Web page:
We’ve been conditioned to think of hunger in a certain way, and the film is certainly successful in making that definition and that image more nuanced, more inclusive. In terms of the filmmaking, this is simply a gorgeous movie. Cinematically, I was awed by those breathtaking aerial shots that open the film, all that landscape, from mountains to city skylines, even the trailer parks. Not to mention the music that accompanies it. How were you able to reconcile the desire to craft a film that holds up as an actual film with the very purposeful job you had of making sure the issue was clearly represented?
Kristi Jacobson: Well, the issue itself is what motivated us to make the film. A recognition and understanding of how pervasive the problem was paramount, but at that point the filmmaking instincts take over and it’s about going on the journey and finding the people who are experiencing this every day and who can tell the story far better than we can.
Lori Silverbush: For me, the two were never in conflict. I work in fiction filmmaking so this was a departure for me. As a screenwriter and feature director, I’m always thinking about story – where’s the story, what is the most compelling story. We showed three examples, but everywhere we turned, we met people who had these incredible stories, and if I did do this as fiction, I don’t think people would have bought it! “That’s too unbelievable.” So the stories themselves were so compelling that the real challenge was making sure there was enough real estate in the film for them to be able to tell their own stories and let people in on what their lives were like. To create balance, you have to include to have context and facts, but you also have to carve enough space to let these incredible people tell their stories… you could just watch it all day. And, of course, there were stories we couldn’t include that were riveting.
Tom Colicchio: And they’re both terrific filmmakers. From the very beginning, they wanted to make a film that would stand up as a film. That was something that was discussed. The issue is not at odds with that at all, and they were really fortunate to team up with Participant Media, and their direction, their goal was “this has to stand up on its own.” In fact, they looked at the original budget and said, “This isn’t enough.”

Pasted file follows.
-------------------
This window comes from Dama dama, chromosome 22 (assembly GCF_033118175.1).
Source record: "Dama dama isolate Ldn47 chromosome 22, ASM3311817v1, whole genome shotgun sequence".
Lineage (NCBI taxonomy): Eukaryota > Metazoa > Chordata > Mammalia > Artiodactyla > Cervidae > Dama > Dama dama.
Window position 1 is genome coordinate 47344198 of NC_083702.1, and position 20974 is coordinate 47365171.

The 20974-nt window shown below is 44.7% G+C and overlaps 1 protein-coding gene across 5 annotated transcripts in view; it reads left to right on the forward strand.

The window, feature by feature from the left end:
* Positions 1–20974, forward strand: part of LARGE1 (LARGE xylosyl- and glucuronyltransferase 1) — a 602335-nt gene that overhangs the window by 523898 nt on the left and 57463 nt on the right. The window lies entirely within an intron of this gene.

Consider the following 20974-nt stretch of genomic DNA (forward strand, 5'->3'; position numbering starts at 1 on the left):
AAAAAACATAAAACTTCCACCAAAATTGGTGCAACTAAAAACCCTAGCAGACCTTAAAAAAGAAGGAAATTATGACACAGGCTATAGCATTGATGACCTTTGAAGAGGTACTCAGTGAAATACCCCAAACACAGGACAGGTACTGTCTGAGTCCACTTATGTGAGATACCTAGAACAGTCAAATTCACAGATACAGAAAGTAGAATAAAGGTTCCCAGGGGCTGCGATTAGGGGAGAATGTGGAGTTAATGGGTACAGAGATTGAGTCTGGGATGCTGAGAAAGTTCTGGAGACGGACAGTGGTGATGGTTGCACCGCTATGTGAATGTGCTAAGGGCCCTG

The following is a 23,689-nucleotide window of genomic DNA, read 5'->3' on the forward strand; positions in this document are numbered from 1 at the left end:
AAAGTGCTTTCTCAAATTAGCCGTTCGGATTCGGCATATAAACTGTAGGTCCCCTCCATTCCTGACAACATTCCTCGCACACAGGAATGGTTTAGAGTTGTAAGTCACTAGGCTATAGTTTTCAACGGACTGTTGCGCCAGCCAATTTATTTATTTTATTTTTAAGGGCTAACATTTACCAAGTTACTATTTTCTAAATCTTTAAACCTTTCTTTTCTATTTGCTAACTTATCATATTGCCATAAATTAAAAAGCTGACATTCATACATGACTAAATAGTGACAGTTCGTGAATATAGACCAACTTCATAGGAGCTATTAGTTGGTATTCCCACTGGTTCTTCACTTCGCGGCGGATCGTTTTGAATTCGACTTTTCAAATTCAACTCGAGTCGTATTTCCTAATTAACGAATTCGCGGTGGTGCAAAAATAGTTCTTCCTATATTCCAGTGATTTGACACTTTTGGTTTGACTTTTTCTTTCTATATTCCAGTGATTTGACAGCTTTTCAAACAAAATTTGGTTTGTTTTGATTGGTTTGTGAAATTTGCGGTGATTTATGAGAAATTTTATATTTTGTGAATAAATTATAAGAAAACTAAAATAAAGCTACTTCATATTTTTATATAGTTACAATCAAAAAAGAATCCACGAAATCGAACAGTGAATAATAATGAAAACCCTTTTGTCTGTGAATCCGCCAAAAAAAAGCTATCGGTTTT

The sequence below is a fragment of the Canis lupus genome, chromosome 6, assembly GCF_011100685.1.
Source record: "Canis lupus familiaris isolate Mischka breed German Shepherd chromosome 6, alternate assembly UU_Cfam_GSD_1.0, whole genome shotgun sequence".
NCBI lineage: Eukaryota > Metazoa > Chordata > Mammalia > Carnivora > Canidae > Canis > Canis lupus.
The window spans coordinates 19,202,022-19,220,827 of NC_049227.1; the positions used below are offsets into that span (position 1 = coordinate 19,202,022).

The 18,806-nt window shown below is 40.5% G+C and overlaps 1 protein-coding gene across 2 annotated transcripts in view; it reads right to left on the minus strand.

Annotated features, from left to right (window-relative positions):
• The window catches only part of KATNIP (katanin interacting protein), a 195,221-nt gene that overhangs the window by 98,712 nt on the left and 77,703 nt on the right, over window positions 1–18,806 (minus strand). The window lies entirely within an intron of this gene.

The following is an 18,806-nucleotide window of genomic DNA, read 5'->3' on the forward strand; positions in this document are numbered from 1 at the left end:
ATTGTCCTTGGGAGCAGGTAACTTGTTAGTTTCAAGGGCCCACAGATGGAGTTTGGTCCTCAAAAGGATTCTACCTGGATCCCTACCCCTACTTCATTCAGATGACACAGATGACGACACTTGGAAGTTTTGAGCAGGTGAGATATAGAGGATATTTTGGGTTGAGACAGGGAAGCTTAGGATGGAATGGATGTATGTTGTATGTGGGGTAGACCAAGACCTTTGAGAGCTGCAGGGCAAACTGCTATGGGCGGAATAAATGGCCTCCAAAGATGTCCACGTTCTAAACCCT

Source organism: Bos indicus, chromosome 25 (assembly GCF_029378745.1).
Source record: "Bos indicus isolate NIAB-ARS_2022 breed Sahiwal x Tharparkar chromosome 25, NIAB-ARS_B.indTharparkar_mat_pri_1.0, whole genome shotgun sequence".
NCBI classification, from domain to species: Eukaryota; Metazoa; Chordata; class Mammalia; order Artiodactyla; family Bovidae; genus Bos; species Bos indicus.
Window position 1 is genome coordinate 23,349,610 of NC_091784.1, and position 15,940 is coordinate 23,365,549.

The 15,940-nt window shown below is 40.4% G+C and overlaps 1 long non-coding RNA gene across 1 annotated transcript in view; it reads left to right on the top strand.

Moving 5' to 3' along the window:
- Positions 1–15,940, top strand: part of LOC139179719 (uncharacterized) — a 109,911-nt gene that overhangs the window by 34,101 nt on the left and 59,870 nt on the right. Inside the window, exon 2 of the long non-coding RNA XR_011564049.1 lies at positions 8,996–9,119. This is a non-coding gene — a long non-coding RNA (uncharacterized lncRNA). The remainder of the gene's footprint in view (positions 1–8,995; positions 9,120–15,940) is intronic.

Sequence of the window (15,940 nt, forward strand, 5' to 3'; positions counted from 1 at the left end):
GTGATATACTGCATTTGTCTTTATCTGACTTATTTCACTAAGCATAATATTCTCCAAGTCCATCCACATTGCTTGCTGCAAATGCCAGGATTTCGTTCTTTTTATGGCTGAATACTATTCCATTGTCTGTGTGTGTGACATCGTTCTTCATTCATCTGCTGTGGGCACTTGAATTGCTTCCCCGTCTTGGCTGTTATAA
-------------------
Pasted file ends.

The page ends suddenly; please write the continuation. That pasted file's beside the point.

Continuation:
Kristi Jacobson: They upped our budget! How often does that happen? That’s where those beautiful aerial shots came from. And because we had amazing cinematographers [Daniel B. Gold and Kirsten Johnson], we were enabled to reach our potential as filmmakers and hopefully serve the issue well. We also did a lot of research but we never said at the beginning, “we have all the answers, let’s go find the stories that reveal that.” It was in fact the opposite. And that I think is the most important process of any filmmaking journey. A case in point would be Barbie [a young single mother of two from Philadelphia, who is one of the main subjects of the film]. The unexpected twists and turns that her life took enabled us to pay attention to a real problem in our federal safety net in terms of how it addresses people who are trying to get out of poverty, but because of how the events happened in her life we were able to explore that organically.
Tom Colicchio: Also when you’re allowed three years to explore the issue and make the film, it gives you time to weave those stories together.
Kristi Jacobson: Yes, time makes the difference.
What is the process of finding and choosing your subjects? I’m also wondering where the line between filmmaker and, well, human being becomes blurred, or perhaps merges. I’m thinking in particular about Barbie here: how and when do you remain a neutral lens? When and how do you intervene, if at all?